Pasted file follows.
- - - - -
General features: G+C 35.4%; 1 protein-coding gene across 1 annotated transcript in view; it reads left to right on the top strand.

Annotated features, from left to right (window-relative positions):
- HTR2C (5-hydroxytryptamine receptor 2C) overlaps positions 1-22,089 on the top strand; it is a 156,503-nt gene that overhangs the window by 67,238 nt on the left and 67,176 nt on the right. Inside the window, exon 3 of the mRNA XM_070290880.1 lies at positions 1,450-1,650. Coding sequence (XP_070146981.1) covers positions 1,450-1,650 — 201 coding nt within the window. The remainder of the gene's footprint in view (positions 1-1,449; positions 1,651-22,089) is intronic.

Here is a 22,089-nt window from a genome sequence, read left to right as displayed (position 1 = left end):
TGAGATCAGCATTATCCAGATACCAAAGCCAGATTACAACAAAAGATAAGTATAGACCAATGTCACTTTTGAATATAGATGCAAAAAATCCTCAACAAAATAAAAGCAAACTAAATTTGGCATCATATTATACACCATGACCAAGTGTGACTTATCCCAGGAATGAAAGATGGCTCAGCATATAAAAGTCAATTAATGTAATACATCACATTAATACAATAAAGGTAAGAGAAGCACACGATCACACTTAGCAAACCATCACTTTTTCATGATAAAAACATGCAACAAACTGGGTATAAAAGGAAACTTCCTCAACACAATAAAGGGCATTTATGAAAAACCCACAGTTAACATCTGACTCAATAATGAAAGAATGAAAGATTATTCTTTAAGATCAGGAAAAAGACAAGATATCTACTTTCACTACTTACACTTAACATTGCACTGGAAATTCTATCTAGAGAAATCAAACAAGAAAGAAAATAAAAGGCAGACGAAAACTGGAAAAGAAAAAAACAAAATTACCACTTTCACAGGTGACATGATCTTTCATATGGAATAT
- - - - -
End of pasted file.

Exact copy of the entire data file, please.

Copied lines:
General features: G+C 35.4%; 1 protein-coding gene across 1 annotated transcript in view; it reads left to right on the top strand.

Annotated features, from left to right (window-relative positions):
- HTR2C (5-hydroxytryptamine receptor 2C) overlaps positions 1-22,089 on the top strand; it is a 156,503-nt gene that overhangs the window by 67,238 nt on the left and 67,176 nt on the right. Inside the window, exon 3 of the mRNA XM_070290880.1 lies at positions 1,450-1,650. Coding sequence (XP_070146981.1) covers positions 1,450-1,650 — 201 coding nt within the window. The remainder of the gene's footprint in view (positions 1-1,449; positions 1,651-22,089) is intronic.

Here is a 22,089-nt window from a genome sequence, read left to right as displayed (position 1 = left end):
TGAGATCAGCATTATCCAGATACCAAAGCCAGATTACAACAAAAGATAAGTATAGACCAATGTCACTTTTGAATATAGATGCAAAAAATCCTCAACAAAATAAAAGCAAACTAAATTTGGCATCATATTATACACCATGACCAAGTGTGACTTATCCCAGGAATGAAAGATGGCTCAGCATATAAAAGTCAATTAATGTAATACATCACATTAATACAATAAAGGTAAGAGAAGCACACGATCACACTTAGCAAACCATCACTTTTTCATGATAAAAACATGCAACAAACTGGGTATAAAAGGAAACTTCCTCAACACAATAAAGGGCATTTATGAAAAACCCACAGTTAACATCTGACTCAATAATGAAAGAATGAAAGATTATTCTTTAAGATCAGGAAAAAGACAAGATATCTACTTTCACTACTTACACTTAACATTGCACTGGAAATTCTATCTAGAGAAATCAAACAAGAAAGAAAATAAAAGGCAGACGAAAACTGGAAAAGAAAAAAACAAAATTACCACTTTCACAGGTGACATGATCTTTCATATGGAATAT